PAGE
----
Frank Norton | News Observer
North Carolina Hispanics contribute $9 billion to the state’s economy through purchases, taxes and labor, a new study by researchers at UNC Chapel Hill shows.
The figure — less than 3 percent of the state’s economic output — could double by 2009 if recent migration trends continue, researchers estimate.
The study, commissioned by the North Carolina Bankers Association and the Mexican Consulate of Raleigh, is the first to attempt to quantify the economic impact of Hispanics in North Carolina.
Backers of the research said it will identify new business opportunities and highlight a range of public policy issues regarding both documented and undocumented Hispanic workers.
“North Carolina policy makers and business leaders now have a wealth of data and information on which to make decisions about both challenges and opportunities offered by this increasingly significant segment of our state’s population and economy,” said Thad Woodard, president and CEO of the N.C. Bankers Association.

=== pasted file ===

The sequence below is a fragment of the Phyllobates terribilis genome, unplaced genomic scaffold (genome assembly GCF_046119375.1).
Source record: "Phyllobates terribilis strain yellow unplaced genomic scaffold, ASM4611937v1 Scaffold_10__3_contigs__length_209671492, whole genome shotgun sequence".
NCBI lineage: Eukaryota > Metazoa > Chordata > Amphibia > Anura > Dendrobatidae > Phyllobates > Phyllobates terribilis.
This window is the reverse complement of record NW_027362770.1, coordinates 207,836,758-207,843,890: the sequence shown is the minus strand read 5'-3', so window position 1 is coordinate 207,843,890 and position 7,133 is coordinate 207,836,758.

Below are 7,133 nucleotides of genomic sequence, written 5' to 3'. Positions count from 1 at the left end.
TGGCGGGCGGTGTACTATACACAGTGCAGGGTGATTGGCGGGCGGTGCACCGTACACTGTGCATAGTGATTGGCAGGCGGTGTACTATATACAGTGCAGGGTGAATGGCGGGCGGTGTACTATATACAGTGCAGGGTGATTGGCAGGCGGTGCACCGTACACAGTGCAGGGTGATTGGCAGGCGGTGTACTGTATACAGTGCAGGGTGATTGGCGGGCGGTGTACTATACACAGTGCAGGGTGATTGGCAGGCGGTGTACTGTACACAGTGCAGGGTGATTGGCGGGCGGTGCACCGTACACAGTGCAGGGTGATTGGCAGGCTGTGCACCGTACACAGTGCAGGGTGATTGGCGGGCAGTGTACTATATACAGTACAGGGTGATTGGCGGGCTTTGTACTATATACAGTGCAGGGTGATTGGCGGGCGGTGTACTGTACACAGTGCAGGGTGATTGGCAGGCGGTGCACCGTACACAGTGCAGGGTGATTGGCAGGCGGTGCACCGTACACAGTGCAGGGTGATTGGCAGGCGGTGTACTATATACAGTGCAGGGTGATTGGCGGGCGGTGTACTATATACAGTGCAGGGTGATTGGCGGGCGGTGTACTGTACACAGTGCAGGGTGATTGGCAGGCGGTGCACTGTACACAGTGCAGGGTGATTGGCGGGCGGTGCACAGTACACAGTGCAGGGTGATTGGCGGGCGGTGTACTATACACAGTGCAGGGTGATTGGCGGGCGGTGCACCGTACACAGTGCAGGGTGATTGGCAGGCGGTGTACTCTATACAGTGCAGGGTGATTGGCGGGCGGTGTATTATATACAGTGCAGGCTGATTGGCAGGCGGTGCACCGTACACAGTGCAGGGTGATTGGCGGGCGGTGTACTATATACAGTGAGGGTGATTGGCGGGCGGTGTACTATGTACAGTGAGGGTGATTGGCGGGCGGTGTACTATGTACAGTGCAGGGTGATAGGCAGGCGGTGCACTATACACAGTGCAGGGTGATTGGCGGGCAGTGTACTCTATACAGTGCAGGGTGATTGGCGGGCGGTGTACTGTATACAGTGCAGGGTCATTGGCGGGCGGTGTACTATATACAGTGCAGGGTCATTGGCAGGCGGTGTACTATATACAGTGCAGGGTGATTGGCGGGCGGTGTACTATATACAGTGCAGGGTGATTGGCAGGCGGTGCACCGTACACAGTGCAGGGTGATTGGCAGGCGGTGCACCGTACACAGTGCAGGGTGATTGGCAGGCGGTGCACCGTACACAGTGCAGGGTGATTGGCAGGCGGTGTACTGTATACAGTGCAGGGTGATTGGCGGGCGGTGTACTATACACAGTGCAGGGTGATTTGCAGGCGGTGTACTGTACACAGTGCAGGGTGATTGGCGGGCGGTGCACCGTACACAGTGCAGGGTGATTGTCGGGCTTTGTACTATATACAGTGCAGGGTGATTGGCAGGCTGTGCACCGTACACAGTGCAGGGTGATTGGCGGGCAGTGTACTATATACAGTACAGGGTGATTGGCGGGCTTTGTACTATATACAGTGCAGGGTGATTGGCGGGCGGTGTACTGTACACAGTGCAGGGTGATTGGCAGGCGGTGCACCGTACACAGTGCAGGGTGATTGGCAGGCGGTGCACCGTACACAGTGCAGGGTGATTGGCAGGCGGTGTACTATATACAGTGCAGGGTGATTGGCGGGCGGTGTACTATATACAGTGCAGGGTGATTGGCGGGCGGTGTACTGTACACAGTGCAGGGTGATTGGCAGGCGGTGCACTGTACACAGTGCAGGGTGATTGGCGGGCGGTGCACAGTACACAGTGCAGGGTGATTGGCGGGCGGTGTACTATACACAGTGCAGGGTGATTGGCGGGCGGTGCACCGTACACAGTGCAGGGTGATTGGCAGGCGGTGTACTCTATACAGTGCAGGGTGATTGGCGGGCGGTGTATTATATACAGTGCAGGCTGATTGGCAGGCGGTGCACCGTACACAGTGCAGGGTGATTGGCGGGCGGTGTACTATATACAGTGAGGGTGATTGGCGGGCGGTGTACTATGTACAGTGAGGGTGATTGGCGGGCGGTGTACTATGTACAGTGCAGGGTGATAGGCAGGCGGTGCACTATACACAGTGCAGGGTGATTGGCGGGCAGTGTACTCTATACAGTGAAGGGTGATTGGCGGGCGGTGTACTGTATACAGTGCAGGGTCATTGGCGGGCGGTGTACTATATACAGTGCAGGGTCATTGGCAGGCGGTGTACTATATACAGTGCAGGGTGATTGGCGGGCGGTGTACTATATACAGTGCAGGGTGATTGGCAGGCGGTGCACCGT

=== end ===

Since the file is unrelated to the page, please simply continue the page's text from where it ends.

Key issues for bankers include the right to work and access to credit for undocumented workers, which the industry roundly supports. Among the study’s findings:
—North Carolina’s Hispanic population totaled 600,913, or 7 percent of the state’s total population, in 2004. The figure is about 20 percent higher than the U.S. Census Bureau tally.
—Hispanics accounted for 27.5 percent of the state’s population growth from 1990 to 2004 and 57 percent of the total enrollment growth in North Carolina Public Schools from 2000 to 2004.
—Hispanics filled 1 in 3 new jobs created in North Carolina between 1995 and 2005. The most significant concentration is in construction, where they make up 29 percent of the labor force.
—North Carolina Hispanics earned about $8.3 billion after taxes in 2004, with about 20 percent of that total sent home to Latin America, saved or used for interest payments.